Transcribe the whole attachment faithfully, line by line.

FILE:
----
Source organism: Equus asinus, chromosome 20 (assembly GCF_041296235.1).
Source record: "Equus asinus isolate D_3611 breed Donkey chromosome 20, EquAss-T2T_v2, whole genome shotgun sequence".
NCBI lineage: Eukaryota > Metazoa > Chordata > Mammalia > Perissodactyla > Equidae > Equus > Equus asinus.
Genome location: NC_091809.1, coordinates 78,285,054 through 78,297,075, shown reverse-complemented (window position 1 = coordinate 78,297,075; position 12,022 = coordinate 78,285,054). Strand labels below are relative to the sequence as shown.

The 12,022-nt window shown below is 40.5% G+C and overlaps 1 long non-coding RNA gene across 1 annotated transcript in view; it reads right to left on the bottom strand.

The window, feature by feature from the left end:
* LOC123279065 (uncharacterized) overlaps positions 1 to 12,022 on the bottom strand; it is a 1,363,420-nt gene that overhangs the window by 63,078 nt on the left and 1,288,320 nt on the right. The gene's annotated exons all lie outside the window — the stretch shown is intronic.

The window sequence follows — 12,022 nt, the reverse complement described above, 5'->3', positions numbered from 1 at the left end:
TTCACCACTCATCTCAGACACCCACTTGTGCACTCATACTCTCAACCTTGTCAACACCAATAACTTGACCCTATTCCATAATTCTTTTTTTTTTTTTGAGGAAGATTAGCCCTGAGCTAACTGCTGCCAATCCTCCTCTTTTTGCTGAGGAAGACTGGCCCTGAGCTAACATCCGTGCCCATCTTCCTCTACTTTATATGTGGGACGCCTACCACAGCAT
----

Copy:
Source organism: Equus asinus, chromosome 20 (assembly GCF_041296235.1).
Source record: "Equus asinus isolate D_3611 breed Donkey chromosome 20, EquAss-T2T_v2, whole genome shotgun sequence".
NCBI lineage: Eukaryota > Metazoa > Chordata > Mammalia > Perissodactyla > Equidae > Equus > Equus asinus.
Genome location: NC_091809.1, coordinates 78,285,054 through 78,297,075, shown reverse-complemented (window position 1 = coordinate 78,297,075; position 12,022 = coordinate 78,285,054). Strand labels below are relative to the sequence as shown.

The 12,022-nt window shown below is 40.5% G+C and overlaps 1 long non-coding RNA gene across 1 annotated transcript in view; it reads right to left on the bottom strand.

The window, feature by feature from the left end:
* LOC123279065 (uncharacterized) overlaps positions 1 to 12,022 on the bottom strand; it is a 1,363,420-nt gene that overhangs the window by 63,078 nt on the left and 1,288,320 nt on the right. The gene's annotated exons all lie outside the window — the stretch shown is intronic.

The window sequence follows — 12,022 nt, the reverse complement described above, 5'->3', positions numbered from 1 at the left end:
TTCACCACTCATCTCAGACACCCACTTGTGCACTCATACTCTCAACCTTGTCAACACCAATAACTTGACCCTATTCCATAATTCTTTTTTTTTTTTTGAGGAAGATTAGCCCTGAGCTAACTGCTGCCAATCCTCCTCTTTTTGCTGAGGAAGACTGGCCCTGAGCTAACATCCGTGCCCATCTTCCTCTACTTTATATGTGGGACGCCTACCACAGCAT